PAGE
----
Friday, March 29, 2013

Kumaré, Easter, and the Problems of Faith

Kumaré is a very amusing and enlightening film. Whether you are religious or not you should watch this film to get a proper sense of perspective on faith and belief. I think the director, Vikram Gandhi, came to the important realization that everyone of us is important and can tap into the capacities we all have as human beings without the need of any “spiritual” leader or organization. We just sometimes need a little push.

What is most frustrating about religious belief and faith is how easily manipulated people seem to be or to allow themselves to become. It seems to take nothing more than a charismatic leader, a supposed air of tradition and authority, and some arcane rhetoric and magic tricks to make people follow someone to the ends of the earth. Most people’s motives for wanting to follow any spiritual tradition or belief are sincere and noble. I think many people want to find something for themselves to adhere to and feel a sense of peace and security with the universe. Unfortunately, there are too many charlatans willing to take advantage of that good will.

After watching the film I was reminded of Nietzsche’s Thus Spoke Zarathustra. In the First Part, Chapter XXII: “The Bestowing Virtue,” Zarathustra tells his followers to deny him and be ashamed of him. “Perhaps he has deceived you.” He advises them to find themselves and then he will return. “One repays a teacher badly if one always remains a student.”* The best teachers guide their students to overcome and supersede them. The best students render their teachers superfluous.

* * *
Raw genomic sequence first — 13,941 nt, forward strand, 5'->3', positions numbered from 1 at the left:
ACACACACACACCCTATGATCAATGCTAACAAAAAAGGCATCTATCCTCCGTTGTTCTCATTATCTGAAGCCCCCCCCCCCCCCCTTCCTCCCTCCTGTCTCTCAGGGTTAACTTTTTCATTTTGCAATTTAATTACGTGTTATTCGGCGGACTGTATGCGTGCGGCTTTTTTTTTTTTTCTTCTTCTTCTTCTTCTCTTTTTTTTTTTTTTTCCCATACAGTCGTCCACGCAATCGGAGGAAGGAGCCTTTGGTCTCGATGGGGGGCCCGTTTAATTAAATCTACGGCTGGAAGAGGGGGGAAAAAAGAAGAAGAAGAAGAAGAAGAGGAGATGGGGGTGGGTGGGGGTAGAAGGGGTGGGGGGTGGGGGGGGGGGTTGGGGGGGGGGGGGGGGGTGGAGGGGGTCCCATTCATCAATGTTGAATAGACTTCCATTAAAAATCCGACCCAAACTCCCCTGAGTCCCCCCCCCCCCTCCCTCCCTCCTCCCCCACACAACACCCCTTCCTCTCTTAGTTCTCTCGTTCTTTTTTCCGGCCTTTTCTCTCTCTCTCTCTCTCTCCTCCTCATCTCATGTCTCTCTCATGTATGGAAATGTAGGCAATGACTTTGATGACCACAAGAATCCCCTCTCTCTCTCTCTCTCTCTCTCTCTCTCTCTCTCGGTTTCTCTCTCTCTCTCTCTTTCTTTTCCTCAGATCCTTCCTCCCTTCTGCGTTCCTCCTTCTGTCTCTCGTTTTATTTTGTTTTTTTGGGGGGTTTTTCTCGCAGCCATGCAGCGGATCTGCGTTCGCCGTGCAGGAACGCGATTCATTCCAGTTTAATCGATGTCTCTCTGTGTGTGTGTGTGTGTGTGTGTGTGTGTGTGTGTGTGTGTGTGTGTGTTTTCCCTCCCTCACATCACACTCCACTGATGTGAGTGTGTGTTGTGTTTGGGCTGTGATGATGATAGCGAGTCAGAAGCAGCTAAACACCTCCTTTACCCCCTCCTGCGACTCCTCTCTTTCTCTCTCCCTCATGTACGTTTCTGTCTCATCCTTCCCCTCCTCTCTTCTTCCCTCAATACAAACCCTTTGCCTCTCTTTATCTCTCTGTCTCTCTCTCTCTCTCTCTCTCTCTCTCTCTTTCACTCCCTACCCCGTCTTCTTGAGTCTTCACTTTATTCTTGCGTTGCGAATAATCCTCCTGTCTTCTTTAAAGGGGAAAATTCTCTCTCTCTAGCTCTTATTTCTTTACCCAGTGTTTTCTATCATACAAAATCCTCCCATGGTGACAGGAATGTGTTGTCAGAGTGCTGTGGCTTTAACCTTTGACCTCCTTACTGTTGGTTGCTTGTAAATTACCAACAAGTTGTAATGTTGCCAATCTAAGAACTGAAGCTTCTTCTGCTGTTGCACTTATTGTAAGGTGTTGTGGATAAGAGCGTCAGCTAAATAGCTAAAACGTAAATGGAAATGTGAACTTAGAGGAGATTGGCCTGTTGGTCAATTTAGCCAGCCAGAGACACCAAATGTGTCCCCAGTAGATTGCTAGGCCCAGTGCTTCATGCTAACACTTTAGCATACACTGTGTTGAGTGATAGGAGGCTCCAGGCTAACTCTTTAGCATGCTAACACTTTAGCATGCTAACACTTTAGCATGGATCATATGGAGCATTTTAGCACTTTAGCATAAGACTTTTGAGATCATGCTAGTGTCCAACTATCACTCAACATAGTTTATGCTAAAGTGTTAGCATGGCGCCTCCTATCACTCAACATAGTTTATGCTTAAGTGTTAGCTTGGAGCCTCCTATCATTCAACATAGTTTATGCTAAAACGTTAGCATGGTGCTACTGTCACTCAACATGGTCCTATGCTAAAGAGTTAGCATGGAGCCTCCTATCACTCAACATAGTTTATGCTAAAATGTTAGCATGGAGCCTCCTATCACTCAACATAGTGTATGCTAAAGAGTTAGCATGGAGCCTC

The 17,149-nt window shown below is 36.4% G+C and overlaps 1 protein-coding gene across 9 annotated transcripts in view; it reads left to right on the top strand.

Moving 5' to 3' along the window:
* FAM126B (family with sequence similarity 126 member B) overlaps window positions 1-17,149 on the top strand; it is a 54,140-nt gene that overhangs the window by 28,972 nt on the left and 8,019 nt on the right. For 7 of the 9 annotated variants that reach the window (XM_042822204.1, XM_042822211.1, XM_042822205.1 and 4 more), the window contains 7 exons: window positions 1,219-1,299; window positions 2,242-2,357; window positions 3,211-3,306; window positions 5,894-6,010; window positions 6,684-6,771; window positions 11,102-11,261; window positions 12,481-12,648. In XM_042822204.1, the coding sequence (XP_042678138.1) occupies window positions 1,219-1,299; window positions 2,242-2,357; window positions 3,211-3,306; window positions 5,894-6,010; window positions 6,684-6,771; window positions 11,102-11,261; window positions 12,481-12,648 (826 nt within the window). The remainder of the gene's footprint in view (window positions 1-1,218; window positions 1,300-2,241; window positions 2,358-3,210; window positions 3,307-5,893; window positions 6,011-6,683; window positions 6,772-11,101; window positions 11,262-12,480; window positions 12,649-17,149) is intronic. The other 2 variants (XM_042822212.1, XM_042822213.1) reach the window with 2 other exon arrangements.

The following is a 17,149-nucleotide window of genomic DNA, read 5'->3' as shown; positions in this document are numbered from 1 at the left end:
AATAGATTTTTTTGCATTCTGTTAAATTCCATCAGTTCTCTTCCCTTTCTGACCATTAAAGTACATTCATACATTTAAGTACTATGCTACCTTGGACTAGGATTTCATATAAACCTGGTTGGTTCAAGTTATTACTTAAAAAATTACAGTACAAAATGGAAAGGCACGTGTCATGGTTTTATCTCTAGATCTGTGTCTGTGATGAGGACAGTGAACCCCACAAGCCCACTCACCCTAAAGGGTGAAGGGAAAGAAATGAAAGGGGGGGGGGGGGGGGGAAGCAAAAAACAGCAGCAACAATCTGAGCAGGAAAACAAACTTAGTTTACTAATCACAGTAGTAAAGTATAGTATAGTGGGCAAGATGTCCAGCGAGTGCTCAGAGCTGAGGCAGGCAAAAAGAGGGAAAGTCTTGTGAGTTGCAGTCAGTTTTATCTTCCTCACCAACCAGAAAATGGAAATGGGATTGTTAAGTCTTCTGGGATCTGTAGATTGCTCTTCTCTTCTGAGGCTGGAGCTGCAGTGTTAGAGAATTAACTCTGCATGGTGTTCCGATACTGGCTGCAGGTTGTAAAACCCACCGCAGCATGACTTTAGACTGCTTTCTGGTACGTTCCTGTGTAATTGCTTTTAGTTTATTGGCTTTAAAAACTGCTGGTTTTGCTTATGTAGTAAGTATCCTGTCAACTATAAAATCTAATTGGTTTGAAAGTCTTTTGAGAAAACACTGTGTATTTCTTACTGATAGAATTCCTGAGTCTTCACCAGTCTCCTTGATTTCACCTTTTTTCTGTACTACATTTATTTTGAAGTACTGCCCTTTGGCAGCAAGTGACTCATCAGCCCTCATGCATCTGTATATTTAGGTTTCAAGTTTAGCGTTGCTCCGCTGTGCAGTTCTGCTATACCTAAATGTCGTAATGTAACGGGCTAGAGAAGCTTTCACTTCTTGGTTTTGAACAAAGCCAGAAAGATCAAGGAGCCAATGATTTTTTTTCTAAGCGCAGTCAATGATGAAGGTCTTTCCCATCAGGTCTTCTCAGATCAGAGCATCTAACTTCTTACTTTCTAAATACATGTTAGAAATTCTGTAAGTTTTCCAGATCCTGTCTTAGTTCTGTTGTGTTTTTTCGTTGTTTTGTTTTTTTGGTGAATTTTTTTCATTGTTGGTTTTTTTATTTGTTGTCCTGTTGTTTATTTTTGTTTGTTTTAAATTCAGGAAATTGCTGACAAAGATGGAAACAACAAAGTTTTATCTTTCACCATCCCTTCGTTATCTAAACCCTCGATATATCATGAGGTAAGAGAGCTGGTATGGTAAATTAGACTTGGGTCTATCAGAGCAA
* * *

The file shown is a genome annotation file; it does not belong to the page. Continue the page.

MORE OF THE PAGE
This reminds me of something else. Easter is around the corner. That holiday is the prime event for Christianity. After all it commemorates Christ’s death and his overcoming of death. His apotheosis is the whole instigation behind the religion. If Christ did not come back from the dead, there is no reason for Christianity as we now know it.

This helps to point to a prime problem with religion. People seem to feel the need for magic tricks and silly superstitions. Dostoevsky touched on this theme in the “Grand Inquisitor” chapter of The Brothers Karamazov. People want magic, bread and circuses. People seek out easy answers and cheap illusions.  And many religions are quite content to provide that so long as they are given power.  The rituals might have meaning but they become nothing but show. The teachings behind the rituals are nothing more than rhetoric easily spouted by believers but poorly understood.

If Jesus Christ did not come back from the dead, would anyone care about his teachings? The ethical philosophy behind what he is purported to say in “The Sermon on the Mount” is poignant and subtle. But what if he was not born of a virgin? What if he is not the son of God? What if he was just some regular guy in Judaea who had the same conflicts and desires and failings as all human beings have? Does this render his message any less poignant? I think most people prefer him to be divine than human.  Most people seek out the Grand Inquisitor, the charlatan, the con-man, the cult leader and not the simple, human "magic" within all of us.  We don't need any gods for that and we don't need gurus or priests.

Since there is no God we must constantly create him in order to have a simple answer to the complexity and anguish of our universe. I hope someday we learn to live without Easter, or God, or Jesus, or Abraham, or Muhammad, or Buddha, or Krishna and come to the realization that all of that is meaningless without the followers who are the true leaders. We, as individuals, are more important than any religious leader or any religion. Religion, as we know it, is something we must overcome and render superfluous. It is a part of the infancy of the human race--back when people still thought it was okay to stone a witch or castigate millions into Hell. Someday we will learn how silly our religions truly are and how "divine" we are without God.

*With apologies to Friedrich Nietzsche and Nietzsche fans and scholars for my bad paraphrases and poorly annotated quotes (I only had Google, not good texts I could use).

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